Steer toward the healthy side


Emily Blobaum

Nicole Arnold, a dietitian at the HyVee in West Ames, stands in front of the produce aisle. Arnold graduated from Michigan State University and has worked as a HyVee dietitian since April 2006. 

Emily Schroer

The end of January can mean many things: another guaranteed month of being cooped up inside, winter comfort food to stave off the chill and either the continuation or cessation of the common New Year’s resolution to be healthier.

If you feel like you’ve fallen into a mid-winter slump, find some tips from local experts to make simple steps toward being healthier. 


The first tip  offered those looking to make a change was to know what goes into their food by controlling the ingredients and making their favorite products from scratch.

Power bars, a popular item touted as health food, can be loaded with sugar and are expensive, Arnold said. Instead, make power bars. 

It is really easy to just add protein powder with a base such as peanut butter and honey, she said. Just throw in some old cupboard snacks like raisins and nuts, or even add chocolate for a little treat. 

Rose Martin, senior lecturer in food, science and human nutrition, said making homemade foods also allows for controlled portions. 

For college students, pizza is a constant diet sabotage. Take a break from ordering pizza and make your own. Thin crust pizza is better than thick crust. Also when picking a pizza, the ones with vegetarian tend to be better than the ones loaded with meats. Eating a salad before chowing down on pizza can ensure that you get your vegetables and eat fewer slices.

Keep it colorful 

Fruits and vegetables are important in maintaining a fresh diet. It is a good idea to create a colorful plate when making a meal. Keeping it colorful means to add things such as fruits and vegetables, spices and seasoning to the meal.

Different colors of produce correspond to different vitamins and minerals, Martin said. 

“Keep it simple,” Arnold said when talking about how to spice up a meal.

Use simple things like strawberries lettuce, and green beans. Picking produce can sometimes be a challenge. The fruit or vegetable should have a little softness to it, but not too much.

Frozen vegetables are great to add to ramen noodles to make the meal more filling and nutritious, Arnold said. 

In order to work more produce into your diet, you need to know how to shop for it. Arnold offered shopping tips for produce. Let produce ripen in a paper bag for a few days if you buy produce in bulk. Also, don’t ever buy produce with bruises on it. That could result in having to throw the entire purchase in the garbage.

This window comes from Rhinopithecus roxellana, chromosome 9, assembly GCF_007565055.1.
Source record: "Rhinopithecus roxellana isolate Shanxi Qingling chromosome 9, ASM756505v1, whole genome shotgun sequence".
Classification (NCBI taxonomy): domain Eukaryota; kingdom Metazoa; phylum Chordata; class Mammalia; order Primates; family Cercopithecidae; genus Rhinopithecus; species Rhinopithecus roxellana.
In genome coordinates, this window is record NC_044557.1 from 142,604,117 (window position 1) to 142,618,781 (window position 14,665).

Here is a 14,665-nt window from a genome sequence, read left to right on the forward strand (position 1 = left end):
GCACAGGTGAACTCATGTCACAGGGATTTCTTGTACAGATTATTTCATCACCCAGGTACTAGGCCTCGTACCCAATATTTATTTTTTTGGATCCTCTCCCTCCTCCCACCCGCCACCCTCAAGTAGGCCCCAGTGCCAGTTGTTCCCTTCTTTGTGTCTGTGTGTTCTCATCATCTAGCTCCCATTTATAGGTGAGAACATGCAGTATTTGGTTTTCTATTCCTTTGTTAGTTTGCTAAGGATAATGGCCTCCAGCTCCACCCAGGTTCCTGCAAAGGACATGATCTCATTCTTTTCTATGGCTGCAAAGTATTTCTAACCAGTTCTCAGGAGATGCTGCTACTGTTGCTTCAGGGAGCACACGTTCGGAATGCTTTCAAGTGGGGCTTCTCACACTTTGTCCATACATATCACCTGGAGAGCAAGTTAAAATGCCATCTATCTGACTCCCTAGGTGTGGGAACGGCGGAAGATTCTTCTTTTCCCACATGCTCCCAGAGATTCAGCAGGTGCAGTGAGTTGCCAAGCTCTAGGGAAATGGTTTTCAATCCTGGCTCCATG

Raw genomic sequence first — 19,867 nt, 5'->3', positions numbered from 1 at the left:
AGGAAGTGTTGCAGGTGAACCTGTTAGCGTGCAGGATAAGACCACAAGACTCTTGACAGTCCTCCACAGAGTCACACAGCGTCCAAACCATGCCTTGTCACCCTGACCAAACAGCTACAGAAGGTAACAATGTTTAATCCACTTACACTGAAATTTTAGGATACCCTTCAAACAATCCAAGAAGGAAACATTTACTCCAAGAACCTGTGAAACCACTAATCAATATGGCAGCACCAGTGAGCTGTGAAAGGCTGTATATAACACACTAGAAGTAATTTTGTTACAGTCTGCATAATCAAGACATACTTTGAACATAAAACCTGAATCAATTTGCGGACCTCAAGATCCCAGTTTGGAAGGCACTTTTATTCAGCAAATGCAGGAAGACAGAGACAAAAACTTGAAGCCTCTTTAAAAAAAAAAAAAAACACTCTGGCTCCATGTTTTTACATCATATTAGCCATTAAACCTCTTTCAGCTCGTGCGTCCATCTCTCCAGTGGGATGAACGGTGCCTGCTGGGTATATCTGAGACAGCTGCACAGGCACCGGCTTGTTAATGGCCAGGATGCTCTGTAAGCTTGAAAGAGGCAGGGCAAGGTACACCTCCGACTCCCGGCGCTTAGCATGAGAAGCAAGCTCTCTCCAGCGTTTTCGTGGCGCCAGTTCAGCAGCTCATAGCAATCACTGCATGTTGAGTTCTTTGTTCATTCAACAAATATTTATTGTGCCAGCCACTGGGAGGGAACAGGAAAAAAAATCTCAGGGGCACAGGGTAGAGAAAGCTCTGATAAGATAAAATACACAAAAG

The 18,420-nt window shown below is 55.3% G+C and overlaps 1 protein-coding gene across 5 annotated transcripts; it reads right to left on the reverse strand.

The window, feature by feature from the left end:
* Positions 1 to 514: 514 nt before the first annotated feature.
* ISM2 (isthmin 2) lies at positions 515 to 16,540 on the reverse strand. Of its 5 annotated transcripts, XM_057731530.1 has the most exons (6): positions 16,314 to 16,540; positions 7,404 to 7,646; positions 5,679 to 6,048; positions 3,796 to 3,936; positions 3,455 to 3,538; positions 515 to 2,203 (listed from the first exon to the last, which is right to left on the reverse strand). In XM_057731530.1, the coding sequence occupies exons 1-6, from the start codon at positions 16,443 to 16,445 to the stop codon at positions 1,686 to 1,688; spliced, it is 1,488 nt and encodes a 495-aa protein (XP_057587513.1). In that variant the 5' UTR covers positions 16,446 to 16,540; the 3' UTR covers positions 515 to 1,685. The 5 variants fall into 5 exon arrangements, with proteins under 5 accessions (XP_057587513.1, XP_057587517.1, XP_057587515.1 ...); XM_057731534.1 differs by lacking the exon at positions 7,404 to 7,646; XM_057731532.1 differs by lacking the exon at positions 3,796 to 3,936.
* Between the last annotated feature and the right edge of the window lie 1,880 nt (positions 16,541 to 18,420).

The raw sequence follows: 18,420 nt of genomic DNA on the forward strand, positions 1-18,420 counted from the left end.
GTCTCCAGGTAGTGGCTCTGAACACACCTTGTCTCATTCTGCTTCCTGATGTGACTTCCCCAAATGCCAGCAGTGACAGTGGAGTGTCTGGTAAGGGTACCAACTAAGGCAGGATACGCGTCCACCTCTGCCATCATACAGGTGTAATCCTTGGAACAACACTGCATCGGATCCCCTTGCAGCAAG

When it comes to choosing between apples, apple sauce, and apple juice, just remember the less sugar added the better. Apples obviously should be your first choice because they have no added sugar to them. Always check the added sugars on the label.

It is healthier to choose original apple sauce and add your own ingredient to make it your own. Plus, there will be a lot less sugar, Arnold said. If you decide to drink apple juice, make sure to pay attention to the amount per serving and the added sugar. Juice is good to drink as long as it is in moderation. 

Fiber vs. Sugar

Fiber is extremely important in the function of the digestive system.

“The goal is to go for three grams of fiber per serving,” Arnold said.

Sarah Haveman, certified diabetes educator at the Diabetes and Nutrition Education Center at Mary Greeley Medical Center, said fiber tends to help regulate glucose levels. Haveman said some foods, such as processed foods, have “fake fibers” but fresh fruit has real fiber so there should be some fruit on your dinner plate every night.

Martin also said fiber is good for the gastrointestinal tract because foods with insoluble fiber, such as vegetables, fruits and whole grains, help move bulk through the digestive system.

Next time instead of just grabbing some random bread and throwing it in the cart, turn it over and read the label. It is important to have more fiber and less sugar. Also when reading the ingredients list, check and see if the first ingredient is whole wheat. Whole grain is not the same as whole wheat.

“Stick to what is in nature,” Arnold said.

Inexpensive snacks

The grocery store is bursting with snacks more nutritious and less expensive than vending machine products, Martin said.

Humus is a good snack option because it comes already made, contains healthy fats and protein and tends to be fairly inexpensive. Vegetables and healthy crackers can be dipped in hummus. 

Cheese with a low-fat content is also recommended for the protein and calcium content. The Laughing Cow cheese is a great low-calorie snack. Even though it is a little more expensive, it won’t hurt to splurge every once in a while.

“Wrap string cheese around deli meat for a good snack,” Arnold also recommended.

Martin said peanut butter and jelly can be one of the best snacks to have if the right whole wheat bread is chosen with a light layer of jelly.

The food plate

The United States Department of Agriculture has the Choose My Plate program to help guide American’s diets. The food plate provides guides for portion sizes and percentages of food groups that are recommended. The typical meal plate should contain 30 percent vegetables, 25 precent grains, 25 percent protein and 20 percent fruit.

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